Novartis denies problems with swine flu vaccine

Oct 26, 2009

Swiss pharmaceutical group Novartis on Monday denied that it faced hurdles in gaining regulatory approval in Switzerland for one of its swine flu vaccines because of possible bacterial contamination.

The vaccine, branded as Celtura, is produced by a technique using cell cultures from dog kidneys, allowing more rapid production than by the more classical method using chicken eggs, according to the company.

Citing anonymous sources close to the case, the Swiss daily Tages-Anzeiger reported on Saturday that the Swiss authority overseeing medicines and therapeutical products, Swissmedic, had found in test batches of Celtura.

A spokesman at Swissmedic told AFP that the agency could "neither confirm nor deny" the report.

Swissmedic is due to give its authorisation for the vaccine this week ahead of a mass vaccination campaign against influenza A(H1N1) in Switzerland.

A spokesman for Novartis, Eric Althoff, insisted on Monday that the Celtura vaccine was not contaminated.

"There is no contamination of Celtura, the process is much cleaner than by chicken eggs," he told AFP.

Novartis is hoping for the green light to market the vaccine from Swiss health authorities in the coming days and from the European Union in the next few weeks.

The spokesman insisted that the production process was the same as that which has been used on a seasonal flu vaccine for several years.

About 8,000 people have taken part in clinical trials of A(H1N1) vaccines, he added.

Novartis already markets another swine in Europe under the brand name Focetria, which is based on chicken egg cultures.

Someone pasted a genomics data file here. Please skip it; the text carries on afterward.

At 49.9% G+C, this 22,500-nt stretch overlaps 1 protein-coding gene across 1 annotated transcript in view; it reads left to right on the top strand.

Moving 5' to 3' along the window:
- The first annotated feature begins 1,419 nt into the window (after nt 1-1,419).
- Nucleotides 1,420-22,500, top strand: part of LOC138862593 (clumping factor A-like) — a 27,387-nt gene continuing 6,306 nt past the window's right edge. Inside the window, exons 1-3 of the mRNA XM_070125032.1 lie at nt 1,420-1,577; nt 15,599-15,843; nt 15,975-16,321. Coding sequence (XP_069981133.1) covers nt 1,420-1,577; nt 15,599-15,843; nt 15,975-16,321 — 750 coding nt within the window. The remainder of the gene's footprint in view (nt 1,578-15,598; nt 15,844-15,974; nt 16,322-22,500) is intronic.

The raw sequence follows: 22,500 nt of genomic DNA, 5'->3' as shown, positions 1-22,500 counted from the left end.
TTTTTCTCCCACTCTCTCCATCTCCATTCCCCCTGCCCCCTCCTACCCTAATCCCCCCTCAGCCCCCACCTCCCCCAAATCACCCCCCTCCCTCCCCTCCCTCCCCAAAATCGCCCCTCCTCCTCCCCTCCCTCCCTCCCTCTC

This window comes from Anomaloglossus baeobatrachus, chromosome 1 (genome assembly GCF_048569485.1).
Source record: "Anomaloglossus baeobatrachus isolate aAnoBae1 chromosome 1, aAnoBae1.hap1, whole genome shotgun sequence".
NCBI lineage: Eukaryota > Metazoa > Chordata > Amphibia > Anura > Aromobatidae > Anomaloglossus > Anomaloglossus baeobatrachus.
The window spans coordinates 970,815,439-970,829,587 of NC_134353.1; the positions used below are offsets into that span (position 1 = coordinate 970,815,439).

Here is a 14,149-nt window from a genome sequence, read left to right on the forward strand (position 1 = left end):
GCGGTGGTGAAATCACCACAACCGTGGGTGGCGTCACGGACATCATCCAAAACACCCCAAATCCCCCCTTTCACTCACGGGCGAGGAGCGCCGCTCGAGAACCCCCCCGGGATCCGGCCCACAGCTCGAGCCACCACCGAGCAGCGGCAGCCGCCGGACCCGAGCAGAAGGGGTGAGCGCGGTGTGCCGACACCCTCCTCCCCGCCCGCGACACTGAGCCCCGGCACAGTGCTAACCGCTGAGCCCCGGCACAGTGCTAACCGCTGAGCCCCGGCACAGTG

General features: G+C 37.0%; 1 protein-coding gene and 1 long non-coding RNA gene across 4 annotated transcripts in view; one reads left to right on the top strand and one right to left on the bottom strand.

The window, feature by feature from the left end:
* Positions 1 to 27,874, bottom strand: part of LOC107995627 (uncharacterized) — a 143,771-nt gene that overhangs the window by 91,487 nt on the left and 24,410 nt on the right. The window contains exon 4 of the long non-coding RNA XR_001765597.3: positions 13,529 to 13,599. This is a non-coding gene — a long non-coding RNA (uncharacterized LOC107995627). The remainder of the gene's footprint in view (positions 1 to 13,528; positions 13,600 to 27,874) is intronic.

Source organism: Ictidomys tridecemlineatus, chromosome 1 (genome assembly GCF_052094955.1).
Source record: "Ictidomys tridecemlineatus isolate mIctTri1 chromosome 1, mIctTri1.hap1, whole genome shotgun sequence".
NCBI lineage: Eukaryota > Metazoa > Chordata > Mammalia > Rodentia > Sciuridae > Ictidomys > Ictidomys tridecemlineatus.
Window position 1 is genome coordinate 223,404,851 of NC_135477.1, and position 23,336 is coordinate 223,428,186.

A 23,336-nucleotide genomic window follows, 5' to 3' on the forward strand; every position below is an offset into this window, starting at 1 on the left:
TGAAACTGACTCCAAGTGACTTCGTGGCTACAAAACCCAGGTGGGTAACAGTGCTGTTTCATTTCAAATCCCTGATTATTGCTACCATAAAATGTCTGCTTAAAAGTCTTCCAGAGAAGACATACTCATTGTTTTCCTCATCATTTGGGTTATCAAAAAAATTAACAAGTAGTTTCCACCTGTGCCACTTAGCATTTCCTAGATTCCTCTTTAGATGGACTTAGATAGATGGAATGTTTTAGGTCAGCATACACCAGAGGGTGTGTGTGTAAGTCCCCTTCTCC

(c) 2009 AFP

Explore further: More than a quarter of emergency contraceptives in Peru falsified or substandard

add to favorites email to friend print save as pdf

Related Stories

Novartis starts testing swine flu vaccine

Aug 05, 2009

(AP) -- Swiss drugmaker Novartis has begun injecting its swine flu vaccine into people in the company's first human tests, a spokesman said Wednesday. The vaccine is being tested in a yearlong trial of 6,000 ...

US company makes first batch of swine flu vaccine

Jun 24, 2009

A US company that on Tuesday was awarded a 35-million-dollar contract to develop an influenza vaccine using insect cell technology has produced a first batch against (A)H1N1 flu, company boss Dan Adams said.

WHO: Swine flu vaccine on track

Aug 06, 2009

(AP) -- Swine flu vaccine manufacturers are on track to start delivering the first batches of it in September, the World Health Organization said Thursday.

Sanofi to deliver swine flu vaccine in October

Sep 21, 2009

(AP) -- Sanofi-Aventis SA will begin delivering the first doses of its new swine flu vaccine in the United States by mid-October, the head of France's largest pharmaceutical company said Monday.

Recommended for you

Study recalculates costs of combination vaccines

Apr 17, 2014

One of the most popular vaccine brands for children may not be the most cost-effective choice. And doctors may be overlooking some cost factors when choosing vaccines, driving the market toward what is actually a more expensive ...

Drug watchdog urges vigilance in cancer drug theft

Apr 17, 2014

Europe's medicine watchdog urged doctors Thursday to be vigilant in administering the cancer drug Herceptin, vials of which had been stolen in Italy and tampered with before being sold back into the supply chain.

User comments : 0

More news stories

Cancer stem cells linked to drug resistance

Most drugs used to treat lung, breast and pancreatic cancers also promote drug-resistance and ultimately spur tumor growth. Researchers at the University of California, San Diego School of Medicine have discovered ...

Poll: Big Bang a big question for most Americans

Few Americans question that smoking causes cancer. But they have more skepticism than confidence in global warming, the age of the Earth and evolution and have the most trouble believing a Big Bang created the universe 13.8 ...

Making graphene in your kitchen

Graphene has been touted as a wonder material—the world's thinnest substance, but super-strong. Now scientists say it is so easy to make you could produce some in your kitchen.